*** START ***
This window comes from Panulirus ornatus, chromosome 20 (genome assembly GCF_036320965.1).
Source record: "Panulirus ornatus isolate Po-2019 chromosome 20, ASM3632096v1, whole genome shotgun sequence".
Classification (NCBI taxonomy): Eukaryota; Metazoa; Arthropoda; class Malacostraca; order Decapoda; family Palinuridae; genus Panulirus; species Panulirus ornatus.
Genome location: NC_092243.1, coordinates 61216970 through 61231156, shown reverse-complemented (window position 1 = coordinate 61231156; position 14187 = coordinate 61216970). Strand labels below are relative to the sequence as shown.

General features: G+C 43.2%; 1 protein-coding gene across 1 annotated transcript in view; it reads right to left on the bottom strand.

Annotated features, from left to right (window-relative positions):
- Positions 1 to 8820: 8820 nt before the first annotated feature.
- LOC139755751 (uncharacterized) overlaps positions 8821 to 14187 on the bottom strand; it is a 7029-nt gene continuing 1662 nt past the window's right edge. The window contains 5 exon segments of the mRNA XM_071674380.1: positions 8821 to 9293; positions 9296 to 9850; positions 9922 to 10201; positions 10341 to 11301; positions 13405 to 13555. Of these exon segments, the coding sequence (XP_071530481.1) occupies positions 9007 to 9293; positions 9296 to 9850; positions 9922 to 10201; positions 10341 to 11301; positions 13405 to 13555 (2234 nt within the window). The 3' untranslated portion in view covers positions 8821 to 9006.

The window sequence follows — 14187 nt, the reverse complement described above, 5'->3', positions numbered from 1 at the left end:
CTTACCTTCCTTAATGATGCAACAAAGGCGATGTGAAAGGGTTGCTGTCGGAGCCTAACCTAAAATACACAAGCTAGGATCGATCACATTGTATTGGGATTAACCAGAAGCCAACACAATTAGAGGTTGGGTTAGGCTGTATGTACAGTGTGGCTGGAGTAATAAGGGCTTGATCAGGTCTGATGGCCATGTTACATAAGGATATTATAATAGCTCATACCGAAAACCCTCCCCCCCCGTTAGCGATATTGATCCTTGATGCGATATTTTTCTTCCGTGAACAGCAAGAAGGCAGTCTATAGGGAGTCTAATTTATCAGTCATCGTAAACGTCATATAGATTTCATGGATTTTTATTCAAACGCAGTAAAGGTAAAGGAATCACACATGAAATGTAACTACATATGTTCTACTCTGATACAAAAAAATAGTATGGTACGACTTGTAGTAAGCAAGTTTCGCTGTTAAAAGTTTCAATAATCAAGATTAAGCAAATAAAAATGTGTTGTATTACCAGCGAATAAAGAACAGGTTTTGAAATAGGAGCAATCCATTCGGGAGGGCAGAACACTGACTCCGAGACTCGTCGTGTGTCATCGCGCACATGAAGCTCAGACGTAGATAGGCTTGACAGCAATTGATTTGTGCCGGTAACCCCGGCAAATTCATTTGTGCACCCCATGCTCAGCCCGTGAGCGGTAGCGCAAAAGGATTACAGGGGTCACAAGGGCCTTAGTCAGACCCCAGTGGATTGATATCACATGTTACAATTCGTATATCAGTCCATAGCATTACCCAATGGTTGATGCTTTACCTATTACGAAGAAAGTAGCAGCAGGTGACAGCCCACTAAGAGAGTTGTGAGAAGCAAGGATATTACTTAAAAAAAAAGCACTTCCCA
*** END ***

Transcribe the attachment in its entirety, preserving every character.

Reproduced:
This window comes from Panulirus ornatus, chromosome 20 (genome assembly GCF_036320965.1).
Source record: "Panulirus ornatus isolate Po-2019 chromosome 20, ASM3632096v1, whole genome shotgun sequence".
Classification (NCBI taxonomy): Eukaryota; Metazoa; Arthropoda; class Malacostraca; order Decapoda; family Palinuridae; genus Panulirus; species Panulirus ornatus.
Genome location: NC_092243.1, coordinates 61216970 through 61231156, shown reverse-complemented (window position 1 = coordinate 61231156; position 14187 = coordinate 61216970). Strand labels below are relative to the sequence as shown.

General features: G+C 43.2%; 1 protein-coding gene across 1 annotated transcript in view; it reads right to left on the bottom strand.

Annotated features, from left to right (window-relative positions):
- Positions 1 to 8820: 8820 nt before the first annotated feature.
- LOC139755751 (uncharacterized) overlaps positions 8821 to 14187 on the bottom strand; it is a 7029-nt gene continuing 1662 nt past the window's right edge. The window contains 5 exon segments of the mRNA XM_071674380.1: positions 8821 to 9293; positions 9296 to 9850; positions 9922 to 10201; positions 10341 to 11301; positions 13405 to 13555. Of these exon segments, the coding sequence (XP_071530481.1) occupies positions 9007 to 9293; positions 9296 to 9850; positions 9922 to 10201; positions 10341 to 11301; positions 13405 to 13555 (2234 nt within the window). The 3' untranslated portion in view covers positions 8821 to 9006.

The window sequence follows — 14187 nt, the reverse complement described above, 5'->3', positions numbered from 1 at the left end:
CTTACCTTCCTTAATGATGCAACAAAGGCGATGTGAAAGGGTTGCTGTCGGAGCCTAACCTAAAATACACAAGCTAGGATCGATCACATTGTATTGGGATTAACCAGAAGCCAACACAATTAGAGGTTGGGTTAGGCTGTATGTACAGTGTGGCTGGAGTAATAAGGGCTTGATCAGGTCTGATGGCCATGTTACATAAGGATATTATAATAGCTCATACCGAAAACCCTCCCCCCCCGTTAGCGATATTGATCCTTGATGCGATATTTTTCTTCCGTGAACAGCAAGAAGGCAGTCTATAGGGAGTCTAATTTATCAGTCATCGTAAACGTCATATAGATTTCATGGATTTTTATTCAAACGCAGTAAAGGTAAAGGAATCACACATGAAATGTAACTACATATGTTCTACTCTGATACAAAAAAATAGTATGGTACGACTTGTAGTAAGCAAGTTTCGCTGTTAAAAGTTTCAATAATCAAGATTAAGCAAATAAAAATGTGTTGTATTACCAGCGAATAAAGAACAGGTTTTGAAATAGGAGCAATCCATTCGGGAGGGCAGAACACTGACTCCGAGACTCGTCGTGTGTCATCGCGCACATGAAGCTCAGACGTAGATAGGCTTGACAGCAATTGATTTGTGCCGGTAACCCCGGCAAATTCATTTGTGCACCCCATGCTCAGCCCGTGAGCGGTAGCGCAAAAGGATTACAGGGGTCACAAGGGCCTTAGTCAGACCCCAGTGGATTGATATCACATGTTACAATTCGTATATCAGTCCATAGCATTACCCAATGGTTGATGCTTTACCTATTACGAAGAAAGTAGCAGCAGGTGACAGCCCACTAAGAGAGTTGTGAGAAGCAAGGATATTACTTAAAAAAAAAGCACTTCCCA